California Truckers may have lost the battle, but not the war. Once again, the small carrier in America, especially in California, needs to join an association to be able to stay abreast of all the rules and regulations, as they are constantly changing. This is not the 1960s like when I drove – times are changing, and you should, too. Last year, the Western States Trucking Association sued the Director of the California Department of Industrial Relations and the Attorney General of California over the ruling by the California Supreme Court adopting the ABC test to determine who qualifies as an employee for the purposes of California’s wage orders.
Western States’ Complaint made three primary claims. First, it contended that the ABC test adopted by Dynamex directly impacts the price, routes and services of its motor carrier members, and is therefore preempted by federal law in the form of the FAAAA. Second, Western States claimed that the ABC test “on its face discriminates against out-of-state and interstate trucking companies,” thereby violating the dormant Commerce Clause of the United States Constitution. Third and finally, Western States maintains that the ABC test is preempted in any event for the Federal Motor Carrier Safety Regulations as enacted at 49 C.F.R. 300-399. Western States’ lawsuit seeks both declaratory and injunctive relief prohibiting enforcement of the employment standard announced by Dynamex, a nationwide package and document delivery company.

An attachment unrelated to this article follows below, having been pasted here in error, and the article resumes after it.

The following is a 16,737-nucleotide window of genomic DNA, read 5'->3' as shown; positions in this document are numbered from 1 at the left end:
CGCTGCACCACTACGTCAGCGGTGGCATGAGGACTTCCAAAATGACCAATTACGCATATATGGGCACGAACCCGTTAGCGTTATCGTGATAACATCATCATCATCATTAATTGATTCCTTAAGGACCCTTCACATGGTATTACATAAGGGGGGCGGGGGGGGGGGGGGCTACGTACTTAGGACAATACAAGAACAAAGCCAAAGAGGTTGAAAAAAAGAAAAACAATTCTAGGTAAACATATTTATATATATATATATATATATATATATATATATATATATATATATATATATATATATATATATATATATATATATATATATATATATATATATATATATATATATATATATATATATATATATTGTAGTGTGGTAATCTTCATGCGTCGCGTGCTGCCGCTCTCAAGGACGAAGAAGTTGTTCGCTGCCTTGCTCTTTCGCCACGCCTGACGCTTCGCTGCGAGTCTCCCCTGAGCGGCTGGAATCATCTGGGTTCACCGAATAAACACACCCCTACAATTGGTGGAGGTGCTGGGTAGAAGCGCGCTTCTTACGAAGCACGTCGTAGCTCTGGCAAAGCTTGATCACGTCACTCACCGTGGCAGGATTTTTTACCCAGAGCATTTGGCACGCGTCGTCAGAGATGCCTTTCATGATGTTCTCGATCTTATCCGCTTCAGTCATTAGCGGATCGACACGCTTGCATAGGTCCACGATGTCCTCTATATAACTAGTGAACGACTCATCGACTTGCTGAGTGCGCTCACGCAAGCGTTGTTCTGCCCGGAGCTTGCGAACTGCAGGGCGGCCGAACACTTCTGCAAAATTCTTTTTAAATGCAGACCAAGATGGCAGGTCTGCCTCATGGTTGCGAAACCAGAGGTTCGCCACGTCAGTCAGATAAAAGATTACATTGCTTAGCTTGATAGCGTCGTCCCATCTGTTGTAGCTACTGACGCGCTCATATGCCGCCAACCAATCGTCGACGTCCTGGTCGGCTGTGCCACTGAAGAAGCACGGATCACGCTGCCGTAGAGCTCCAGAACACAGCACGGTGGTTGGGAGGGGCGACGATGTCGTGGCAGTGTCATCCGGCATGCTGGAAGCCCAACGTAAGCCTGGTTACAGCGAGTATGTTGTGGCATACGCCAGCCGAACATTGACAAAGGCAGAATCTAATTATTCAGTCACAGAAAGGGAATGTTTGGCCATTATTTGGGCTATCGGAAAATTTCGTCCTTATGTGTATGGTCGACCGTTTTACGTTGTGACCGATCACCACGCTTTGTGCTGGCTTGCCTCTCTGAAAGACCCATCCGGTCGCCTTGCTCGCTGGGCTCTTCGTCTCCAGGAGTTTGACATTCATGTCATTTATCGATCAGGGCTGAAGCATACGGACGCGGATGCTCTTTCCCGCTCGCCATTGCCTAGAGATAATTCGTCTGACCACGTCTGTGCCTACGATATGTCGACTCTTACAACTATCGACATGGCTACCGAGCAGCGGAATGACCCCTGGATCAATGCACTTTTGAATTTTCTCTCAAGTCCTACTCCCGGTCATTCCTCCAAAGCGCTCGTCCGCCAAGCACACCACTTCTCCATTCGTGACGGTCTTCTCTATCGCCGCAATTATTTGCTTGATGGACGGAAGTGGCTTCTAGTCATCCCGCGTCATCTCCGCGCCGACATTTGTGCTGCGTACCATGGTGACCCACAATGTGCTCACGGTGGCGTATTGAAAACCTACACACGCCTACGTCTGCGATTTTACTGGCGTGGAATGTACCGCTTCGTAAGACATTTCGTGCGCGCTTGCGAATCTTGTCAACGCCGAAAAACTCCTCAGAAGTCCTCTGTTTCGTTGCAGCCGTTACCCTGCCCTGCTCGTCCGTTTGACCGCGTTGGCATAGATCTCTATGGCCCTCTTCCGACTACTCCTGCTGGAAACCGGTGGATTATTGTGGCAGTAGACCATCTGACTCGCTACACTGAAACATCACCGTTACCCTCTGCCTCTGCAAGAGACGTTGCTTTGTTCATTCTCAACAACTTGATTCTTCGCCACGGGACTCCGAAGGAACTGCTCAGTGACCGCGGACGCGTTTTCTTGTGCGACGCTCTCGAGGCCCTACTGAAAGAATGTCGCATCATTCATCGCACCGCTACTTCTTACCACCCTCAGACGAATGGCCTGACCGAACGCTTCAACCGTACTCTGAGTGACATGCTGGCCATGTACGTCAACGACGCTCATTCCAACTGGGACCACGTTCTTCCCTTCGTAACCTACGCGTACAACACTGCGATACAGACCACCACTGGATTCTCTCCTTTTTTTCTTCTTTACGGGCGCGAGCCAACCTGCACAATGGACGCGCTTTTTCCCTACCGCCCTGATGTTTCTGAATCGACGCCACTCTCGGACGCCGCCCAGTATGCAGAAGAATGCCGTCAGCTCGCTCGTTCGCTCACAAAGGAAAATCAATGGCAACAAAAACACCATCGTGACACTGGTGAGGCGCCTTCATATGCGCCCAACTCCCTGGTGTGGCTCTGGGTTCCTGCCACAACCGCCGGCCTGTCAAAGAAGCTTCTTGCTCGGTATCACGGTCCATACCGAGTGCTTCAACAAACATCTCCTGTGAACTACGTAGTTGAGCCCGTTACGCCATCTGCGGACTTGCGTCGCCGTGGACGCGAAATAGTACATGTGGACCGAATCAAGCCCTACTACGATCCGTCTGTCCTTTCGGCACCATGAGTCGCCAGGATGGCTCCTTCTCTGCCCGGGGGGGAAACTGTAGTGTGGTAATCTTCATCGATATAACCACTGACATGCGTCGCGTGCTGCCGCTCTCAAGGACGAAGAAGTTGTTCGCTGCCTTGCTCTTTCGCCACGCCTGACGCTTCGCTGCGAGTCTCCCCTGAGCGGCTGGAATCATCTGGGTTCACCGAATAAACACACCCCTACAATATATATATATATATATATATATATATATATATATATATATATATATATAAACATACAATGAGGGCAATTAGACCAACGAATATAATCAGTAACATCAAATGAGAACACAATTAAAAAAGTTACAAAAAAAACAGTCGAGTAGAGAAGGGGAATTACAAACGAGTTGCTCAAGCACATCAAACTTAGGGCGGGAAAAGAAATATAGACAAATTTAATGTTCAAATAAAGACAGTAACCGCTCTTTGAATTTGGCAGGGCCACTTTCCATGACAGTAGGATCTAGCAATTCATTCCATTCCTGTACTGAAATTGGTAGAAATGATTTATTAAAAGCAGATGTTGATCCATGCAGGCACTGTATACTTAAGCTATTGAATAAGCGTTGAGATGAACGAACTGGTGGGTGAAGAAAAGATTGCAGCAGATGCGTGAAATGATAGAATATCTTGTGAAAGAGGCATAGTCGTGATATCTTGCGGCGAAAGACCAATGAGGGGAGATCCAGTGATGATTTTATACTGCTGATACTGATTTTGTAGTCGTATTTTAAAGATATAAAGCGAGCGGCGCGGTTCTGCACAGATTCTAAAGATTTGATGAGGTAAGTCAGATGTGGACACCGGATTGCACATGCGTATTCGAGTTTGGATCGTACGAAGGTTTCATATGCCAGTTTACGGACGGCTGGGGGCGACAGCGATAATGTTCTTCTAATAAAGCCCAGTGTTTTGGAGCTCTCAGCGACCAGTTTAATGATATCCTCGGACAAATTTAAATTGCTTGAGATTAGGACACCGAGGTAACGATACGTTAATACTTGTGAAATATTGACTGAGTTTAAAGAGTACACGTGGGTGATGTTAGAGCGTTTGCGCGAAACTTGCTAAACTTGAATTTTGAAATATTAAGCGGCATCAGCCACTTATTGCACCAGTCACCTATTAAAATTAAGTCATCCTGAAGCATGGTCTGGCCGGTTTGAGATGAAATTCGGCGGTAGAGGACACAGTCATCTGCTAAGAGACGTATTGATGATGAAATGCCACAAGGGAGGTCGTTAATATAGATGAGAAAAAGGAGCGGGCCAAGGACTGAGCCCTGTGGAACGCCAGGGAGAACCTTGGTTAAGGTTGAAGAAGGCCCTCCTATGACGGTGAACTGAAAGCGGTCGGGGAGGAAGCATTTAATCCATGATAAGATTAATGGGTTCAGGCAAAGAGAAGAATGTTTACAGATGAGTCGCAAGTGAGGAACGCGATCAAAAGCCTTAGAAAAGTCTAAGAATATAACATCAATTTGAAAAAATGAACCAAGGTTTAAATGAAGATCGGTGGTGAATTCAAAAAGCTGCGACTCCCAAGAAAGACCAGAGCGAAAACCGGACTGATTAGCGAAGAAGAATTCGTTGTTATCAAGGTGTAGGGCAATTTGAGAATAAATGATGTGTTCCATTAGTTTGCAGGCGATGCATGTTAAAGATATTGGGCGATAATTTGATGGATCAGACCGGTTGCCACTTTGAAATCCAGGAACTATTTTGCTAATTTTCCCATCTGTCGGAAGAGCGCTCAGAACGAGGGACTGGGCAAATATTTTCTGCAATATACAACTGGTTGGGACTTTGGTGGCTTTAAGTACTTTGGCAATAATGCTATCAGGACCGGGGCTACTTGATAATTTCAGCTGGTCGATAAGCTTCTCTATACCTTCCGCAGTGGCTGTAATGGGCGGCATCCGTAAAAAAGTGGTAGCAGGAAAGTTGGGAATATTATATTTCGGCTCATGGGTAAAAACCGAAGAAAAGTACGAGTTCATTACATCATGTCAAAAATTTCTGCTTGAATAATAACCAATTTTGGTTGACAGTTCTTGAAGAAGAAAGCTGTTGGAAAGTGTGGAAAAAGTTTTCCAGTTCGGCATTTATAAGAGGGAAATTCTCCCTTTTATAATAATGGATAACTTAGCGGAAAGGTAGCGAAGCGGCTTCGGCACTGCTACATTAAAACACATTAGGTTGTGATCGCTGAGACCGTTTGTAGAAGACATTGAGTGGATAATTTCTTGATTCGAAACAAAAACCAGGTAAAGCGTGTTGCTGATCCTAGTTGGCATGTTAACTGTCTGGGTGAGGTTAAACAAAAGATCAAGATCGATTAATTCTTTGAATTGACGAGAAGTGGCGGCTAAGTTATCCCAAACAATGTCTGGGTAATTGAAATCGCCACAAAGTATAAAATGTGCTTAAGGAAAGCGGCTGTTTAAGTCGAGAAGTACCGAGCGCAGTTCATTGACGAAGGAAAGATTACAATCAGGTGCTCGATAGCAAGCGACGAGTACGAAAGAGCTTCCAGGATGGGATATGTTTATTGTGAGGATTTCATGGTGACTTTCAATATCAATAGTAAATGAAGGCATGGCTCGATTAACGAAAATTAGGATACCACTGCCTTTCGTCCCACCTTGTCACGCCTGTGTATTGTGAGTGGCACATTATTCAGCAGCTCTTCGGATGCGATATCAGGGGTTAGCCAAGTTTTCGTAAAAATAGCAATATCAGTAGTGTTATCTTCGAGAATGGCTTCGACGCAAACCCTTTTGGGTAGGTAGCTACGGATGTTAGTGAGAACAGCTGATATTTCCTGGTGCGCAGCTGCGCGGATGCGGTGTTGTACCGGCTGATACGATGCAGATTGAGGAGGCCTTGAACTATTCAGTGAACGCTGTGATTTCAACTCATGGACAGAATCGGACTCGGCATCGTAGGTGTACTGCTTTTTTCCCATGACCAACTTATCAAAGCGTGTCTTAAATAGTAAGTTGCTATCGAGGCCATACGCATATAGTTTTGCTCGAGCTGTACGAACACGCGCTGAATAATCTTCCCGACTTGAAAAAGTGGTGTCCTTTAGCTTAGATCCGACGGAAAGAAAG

For those of you that are not familiar with the Dynamex decision, Dynamex held that, for purposes of California wage orders, the burden should be placed on the hiring entity to establish that the worker was an independent contractor under the three-part ABC test. That test requires that each of the following factors be established: (A) that the worker is free from the control and direction of the hiring entity in connection with the performance of the work, both under the contract for the performance of the work and in fact; (B) that the worker performs work that is outside the usual course of the hiring entity’s business; and (C) that the worker is customarily engaged in an independently established trade, occupation or business of the same nature as the work performed. The ABC rules take away the flexibility independent contractors’ value so highly that many say this decision will cause their income to take a hit or it will run them out of business altogether.
On March 28, 2019, the court rejected Western State’s arguments and basically said that California’s wage orders do not prohibit the use of such drivers; instead, they simply provide a framework for establishing whether a given individual should be deemed an employee or independent contractor. This basically means that driving under a motor carrier’s authority and owning multiple trucks is a thing of the past. This also means that the independent contractor must have an established business, with his or her own authority, insurance, etc. For the motor carrier, the best bet is to either change its business model to maybe being a broker, or to run some of his own trucks with employees.